“From my perspective, red wine headaches are not a medical crisis on a national level and I think that the people who enjoy wine and have this issue maybe they should put some money on the table,” Waterhouse said.
In 2000, when we asked the Wine Institute, the California-based industry advocate, about the issue, it sent us a 1996 paper on wines and headaches by Mark A. Daeschel, then professor of Food Science and Technology at Oregon State University. When we tracked him down, he told us, “There’s really nobody out there who wants to support the type of research that needs to be done to definitely nail all of this down. We can’t go to the federal government. They’ll say ‘just stop drinking.’ And wineries are hesitant because they don’t want to raise the issue that there may be a problem. But it’s a complex situation. It’s a combination of things and also the physiology of the consumer. Some people’s triggers go off quicker than others’.”
And Frietag said even if you remove alcohol from wine altogether, as some beverages market themselves today, you “may not remove the headache-related factors from a wine.”
The public has real skin in the game, Waterhouse said. “Wine drinkers are protected against heart disease pretty well, not completely. But they have much lower mortality rates than nondrinkers. There are many studies that show this very clearly.”
In 2000, we quoted researchers suggesting one way to avoid headaches is drink in moderation and with food. Some doctors suggested taking antihistamines, ibuprofen or aspirin before you drink, as an effective way to prevent headaches. But they cautioned that because some people can have harmful reactions with alcohol and over-the-counter drugs, they should first consult their doctors. Because dehydration can cause headaches, drinking a lot of water when you’re having wine is also a good idea.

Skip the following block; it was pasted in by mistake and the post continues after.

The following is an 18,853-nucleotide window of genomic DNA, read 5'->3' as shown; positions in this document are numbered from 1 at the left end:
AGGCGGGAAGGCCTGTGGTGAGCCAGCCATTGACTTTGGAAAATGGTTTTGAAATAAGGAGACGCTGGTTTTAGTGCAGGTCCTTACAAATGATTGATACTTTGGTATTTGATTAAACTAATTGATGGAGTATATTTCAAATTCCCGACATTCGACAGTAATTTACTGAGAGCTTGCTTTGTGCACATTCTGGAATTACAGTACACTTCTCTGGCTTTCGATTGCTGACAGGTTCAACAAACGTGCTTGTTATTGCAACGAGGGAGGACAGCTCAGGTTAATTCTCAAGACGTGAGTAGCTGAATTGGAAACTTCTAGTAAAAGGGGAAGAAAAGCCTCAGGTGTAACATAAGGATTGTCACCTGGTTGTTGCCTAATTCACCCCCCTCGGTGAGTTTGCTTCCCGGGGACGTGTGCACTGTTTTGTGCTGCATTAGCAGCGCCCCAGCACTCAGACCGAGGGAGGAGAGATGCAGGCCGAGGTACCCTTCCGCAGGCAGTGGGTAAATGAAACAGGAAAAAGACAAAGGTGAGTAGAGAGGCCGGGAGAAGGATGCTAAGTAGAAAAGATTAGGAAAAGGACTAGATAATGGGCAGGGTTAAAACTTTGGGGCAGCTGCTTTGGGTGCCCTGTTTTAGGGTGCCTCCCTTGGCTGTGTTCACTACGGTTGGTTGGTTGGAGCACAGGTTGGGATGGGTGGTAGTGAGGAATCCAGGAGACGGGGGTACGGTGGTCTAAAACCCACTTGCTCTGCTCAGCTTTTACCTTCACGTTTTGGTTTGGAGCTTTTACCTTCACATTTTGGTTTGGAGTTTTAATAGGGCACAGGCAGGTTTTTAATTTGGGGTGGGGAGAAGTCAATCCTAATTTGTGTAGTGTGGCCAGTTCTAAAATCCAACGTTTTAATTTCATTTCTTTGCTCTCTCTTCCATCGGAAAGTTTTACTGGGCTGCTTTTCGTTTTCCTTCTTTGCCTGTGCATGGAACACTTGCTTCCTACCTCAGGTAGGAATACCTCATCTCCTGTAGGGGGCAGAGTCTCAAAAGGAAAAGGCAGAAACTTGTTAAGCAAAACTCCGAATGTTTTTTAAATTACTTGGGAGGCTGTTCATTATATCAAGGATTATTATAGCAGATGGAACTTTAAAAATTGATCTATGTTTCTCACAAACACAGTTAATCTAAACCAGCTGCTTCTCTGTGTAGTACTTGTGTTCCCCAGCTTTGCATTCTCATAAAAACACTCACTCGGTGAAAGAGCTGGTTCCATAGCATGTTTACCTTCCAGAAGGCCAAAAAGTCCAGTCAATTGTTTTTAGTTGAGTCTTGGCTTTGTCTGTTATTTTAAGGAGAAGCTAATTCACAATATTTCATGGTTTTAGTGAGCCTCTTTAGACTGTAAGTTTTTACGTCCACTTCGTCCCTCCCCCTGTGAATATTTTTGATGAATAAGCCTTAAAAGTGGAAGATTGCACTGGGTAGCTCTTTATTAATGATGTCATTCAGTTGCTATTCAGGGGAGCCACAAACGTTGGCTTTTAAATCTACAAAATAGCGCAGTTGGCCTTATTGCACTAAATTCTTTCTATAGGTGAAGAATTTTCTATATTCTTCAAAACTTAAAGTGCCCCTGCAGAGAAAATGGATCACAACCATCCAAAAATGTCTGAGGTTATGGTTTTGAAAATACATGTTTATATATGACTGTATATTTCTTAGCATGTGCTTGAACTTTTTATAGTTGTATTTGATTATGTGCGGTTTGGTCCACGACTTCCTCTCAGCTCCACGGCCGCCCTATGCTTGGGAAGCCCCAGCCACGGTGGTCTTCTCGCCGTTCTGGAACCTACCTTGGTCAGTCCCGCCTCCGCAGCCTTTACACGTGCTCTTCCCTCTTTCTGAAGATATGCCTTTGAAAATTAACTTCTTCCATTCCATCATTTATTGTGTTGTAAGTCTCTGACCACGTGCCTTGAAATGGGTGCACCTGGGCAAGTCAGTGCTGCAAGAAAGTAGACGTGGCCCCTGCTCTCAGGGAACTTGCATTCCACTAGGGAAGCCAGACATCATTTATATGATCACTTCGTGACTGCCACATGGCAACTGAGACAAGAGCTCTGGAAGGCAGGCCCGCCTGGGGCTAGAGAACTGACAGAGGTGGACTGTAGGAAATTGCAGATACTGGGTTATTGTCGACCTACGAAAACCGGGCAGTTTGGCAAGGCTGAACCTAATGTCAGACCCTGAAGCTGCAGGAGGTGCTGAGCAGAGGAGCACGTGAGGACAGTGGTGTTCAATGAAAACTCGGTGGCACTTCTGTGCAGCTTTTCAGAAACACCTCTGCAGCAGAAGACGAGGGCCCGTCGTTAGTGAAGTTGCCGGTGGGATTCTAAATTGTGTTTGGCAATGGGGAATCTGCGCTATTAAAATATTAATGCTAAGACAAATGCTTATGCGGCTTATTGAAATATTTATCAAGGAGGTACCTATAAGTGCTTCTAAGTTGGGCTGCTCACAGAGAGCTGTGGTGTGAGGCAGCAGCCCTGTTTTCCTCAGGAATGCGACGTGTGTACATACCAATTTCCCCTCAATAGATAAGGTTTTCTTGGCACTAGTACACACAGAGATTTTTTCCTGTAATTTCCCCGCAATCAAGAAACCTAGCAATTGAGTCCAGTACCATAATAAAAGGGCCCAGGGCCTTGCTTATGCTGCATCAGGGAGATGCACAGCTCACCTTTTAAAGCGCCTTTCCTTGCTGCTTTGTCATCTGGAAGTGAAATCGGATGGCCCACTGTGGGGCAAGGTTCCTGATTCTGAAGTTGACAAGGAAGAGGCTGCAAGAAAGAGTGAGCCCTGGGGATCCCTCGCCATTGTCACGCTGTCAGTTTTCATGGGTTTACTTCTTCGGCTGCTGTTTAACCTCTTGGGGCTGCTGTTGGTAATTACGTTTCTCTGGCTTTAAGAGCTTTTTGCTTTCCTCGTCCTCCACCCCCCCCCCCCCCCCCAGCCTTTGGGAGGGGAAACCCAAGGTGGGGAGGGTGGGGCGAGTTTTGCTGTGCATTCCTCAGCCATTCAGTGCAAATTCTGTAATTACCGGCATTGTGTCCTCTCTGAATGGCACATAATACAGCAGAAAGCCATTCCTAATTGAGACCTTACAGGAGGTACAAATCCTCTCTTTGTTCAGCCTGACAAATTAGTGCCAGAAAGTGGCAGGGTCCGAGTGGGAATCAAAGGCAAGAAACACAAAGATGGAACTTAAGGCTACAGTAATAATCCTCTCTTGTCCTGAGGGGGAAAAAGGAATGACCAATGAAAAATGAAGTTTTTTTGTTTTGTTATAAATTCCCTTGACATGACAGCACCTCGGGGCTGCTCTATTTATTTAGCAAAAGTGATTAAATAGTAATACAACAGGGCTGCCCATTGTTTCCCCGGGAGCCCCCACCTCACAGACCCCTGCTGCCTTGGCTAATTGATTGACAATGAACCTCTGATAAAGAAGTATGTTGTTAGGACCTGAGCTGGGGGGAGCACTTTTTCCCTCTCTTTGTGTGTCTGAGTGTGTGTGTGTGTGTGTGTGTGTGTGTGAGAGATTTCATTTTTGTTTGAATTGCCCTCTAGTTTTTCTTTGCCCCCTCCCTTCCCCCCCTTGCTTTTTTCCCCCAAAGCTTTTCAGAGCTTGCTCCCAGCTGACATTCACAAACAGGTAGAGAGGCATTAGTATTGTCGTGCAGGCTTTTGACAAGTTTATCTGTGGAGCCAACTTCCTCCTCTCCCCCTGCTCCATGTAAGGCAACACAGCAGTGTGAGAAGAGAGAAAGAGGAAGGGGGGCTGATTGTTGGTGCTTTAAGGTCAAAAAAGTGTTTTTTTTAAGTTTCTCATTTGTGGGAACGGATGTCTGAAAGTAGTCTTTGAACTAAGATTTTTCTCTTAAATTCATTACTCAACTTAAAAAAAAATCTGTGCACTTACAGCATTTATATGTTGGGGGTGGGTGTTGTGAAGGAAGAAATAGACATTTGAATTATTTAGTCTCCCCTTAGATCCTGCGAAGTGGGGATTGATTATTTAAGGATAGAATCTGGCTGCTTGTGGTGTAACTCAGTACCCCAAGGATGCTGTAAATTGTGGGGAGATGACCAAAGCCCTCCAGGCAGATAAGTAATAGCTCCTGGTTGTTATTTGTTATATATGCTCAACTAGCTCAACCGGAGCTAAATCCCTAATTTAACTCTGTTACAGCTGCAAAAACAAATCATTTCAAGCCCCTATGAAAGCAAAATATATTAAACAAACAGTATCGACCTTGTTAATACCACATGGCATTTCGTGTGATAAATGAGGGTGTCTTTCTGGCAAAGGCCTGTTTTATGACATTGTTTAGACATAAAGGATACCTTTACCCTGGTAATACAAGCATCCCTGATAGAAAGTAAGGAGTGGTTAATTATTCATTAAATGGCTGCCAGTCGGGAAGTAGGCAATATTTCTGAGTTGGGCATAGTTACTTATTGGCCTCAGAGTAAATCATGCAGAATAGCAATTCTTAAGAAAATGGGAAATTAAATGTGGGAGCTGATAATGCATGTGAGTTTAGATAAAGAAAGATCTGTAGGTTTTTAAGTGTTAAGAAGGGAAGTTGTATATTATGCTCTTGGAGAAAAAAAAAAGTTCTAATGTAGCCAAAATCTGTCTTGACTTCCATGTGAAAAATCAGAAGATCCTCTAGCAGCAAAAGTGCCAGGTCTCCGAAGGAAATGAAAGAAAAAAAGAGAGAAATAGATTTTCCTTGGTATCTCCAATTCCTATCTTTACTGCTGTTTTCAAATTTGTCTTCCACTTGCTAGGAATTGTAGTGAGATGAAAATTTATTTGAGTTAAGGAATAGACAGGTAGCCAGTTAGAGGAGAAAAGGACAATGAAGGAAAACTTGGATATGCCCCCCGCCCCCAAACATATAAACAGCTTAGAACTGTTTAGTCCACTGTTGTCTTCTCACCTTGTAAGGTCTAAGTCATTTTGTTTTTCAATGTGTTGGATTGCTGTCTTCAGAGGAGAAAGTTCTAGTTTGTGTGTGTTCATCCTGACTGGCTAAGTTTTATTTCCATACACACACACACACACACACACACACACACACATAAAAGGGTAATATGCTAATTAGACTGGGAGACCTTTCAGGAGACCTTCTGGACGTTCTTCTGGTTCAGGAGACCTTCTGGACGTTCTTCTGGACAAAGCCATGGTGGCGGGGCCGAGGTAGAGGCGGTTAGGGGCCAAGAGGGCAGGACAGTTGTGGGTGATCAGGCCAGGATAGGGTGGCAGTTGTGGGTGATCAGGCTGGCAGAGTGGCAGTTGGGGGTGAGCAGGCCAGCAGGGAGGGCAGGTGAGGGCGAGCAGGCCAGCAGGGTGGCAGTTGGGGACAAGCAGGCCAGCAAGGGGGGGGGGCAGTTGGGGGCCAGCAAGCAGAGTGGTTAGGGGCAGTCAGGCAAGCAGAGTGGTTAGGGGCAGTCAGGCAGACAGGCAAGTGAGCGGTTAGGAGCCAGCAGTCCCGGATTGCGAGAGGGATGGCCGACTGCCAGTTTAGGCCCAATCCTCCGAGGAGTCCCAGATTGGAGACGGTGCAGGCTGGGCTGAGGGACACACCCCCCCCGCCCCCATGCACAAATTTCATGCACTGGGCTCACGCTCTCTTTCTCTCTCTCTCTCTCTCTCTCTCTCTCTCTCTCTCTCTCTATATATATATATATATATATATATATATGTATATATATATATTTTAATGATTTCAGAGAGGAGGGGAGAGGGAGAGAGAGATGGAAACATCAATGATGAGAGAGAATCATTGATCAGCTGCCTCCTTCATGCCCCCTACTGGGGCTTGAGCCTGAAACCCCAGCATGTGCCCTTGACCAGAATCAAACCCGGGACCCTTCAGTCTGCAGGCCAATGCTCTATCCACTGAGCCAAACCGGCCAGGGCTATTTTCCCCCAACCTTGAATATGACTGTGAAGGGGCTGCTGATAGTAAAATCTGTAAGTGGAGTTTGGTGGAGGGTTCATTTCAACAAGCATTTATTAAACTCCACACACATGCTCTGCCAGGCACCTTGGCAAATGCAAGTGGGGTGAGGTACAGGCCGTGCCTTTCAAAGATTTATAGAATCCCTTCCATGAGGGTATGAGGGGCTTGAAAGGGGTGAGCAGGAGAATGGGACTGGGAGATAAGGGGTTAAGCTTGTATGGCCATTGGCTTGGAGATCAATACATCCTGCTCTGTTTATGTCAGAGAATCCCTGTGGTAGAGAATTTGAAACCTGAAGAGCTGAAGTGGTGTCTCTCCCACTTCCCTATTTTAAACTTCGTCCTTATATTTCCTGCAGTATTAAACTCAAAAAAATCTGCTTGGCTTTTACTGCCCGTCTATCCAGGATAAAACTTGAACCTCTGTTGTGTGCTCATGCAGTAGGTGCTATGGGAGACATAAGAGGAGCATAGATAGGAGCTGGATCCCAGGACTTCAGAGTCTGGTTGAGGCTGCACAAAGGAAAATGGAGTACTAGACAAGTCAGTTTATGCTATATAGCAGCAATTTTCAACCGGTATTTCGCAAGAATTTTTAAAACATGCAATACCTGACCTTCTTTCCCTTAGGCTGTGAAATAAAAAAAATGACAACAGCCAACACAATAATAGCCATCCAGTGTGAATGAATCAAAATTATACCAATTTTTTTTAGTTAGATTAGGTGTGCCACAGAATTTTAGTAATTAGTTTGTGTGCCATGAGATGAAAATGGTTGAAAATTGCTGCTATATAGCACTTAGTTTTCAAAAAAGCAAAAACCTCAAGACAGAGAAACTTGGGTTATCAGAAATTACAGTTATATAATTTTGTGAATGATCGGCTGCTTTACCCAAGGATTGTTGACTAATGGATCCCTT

We believe in science. Waterhouse or someone else will figure this out. But our bottom line 22 years ago and right now is the same: If headaches are preventing you from fully enjoying wine, you really should talk to your doctor.
Dorothy J. Gaiter and John Brecher conceived and wrote The Wall Street Journal's wine column, "Tastings," from 1998 to 2010. Dorothy and John have been tasting and studying wine since 1973. In 2020, the University of California at Davis added their papers to the Warren Winiarski Wine Writers Collection in its library, which also includes the work of Hugh Johnson and Jancis Robinson. Dottie has had a distinguished career in journalism as a reporter, editor, columnist and editorial writer at The Miami Herald, The New York Times, and at The Journal. John was Page One Editor of The Journal, City Editor of The Miami Herald and a senior editor at Bloomberg News. They are well-known from their books and many television appearances, especially on Martha Stewart's show, and as the creators of the annual, international "Open That Bottle Night" celebration of wine and friendship. The first bottle they shared was André Cold Duck. They have two daughters.
Banner by Piers Parlett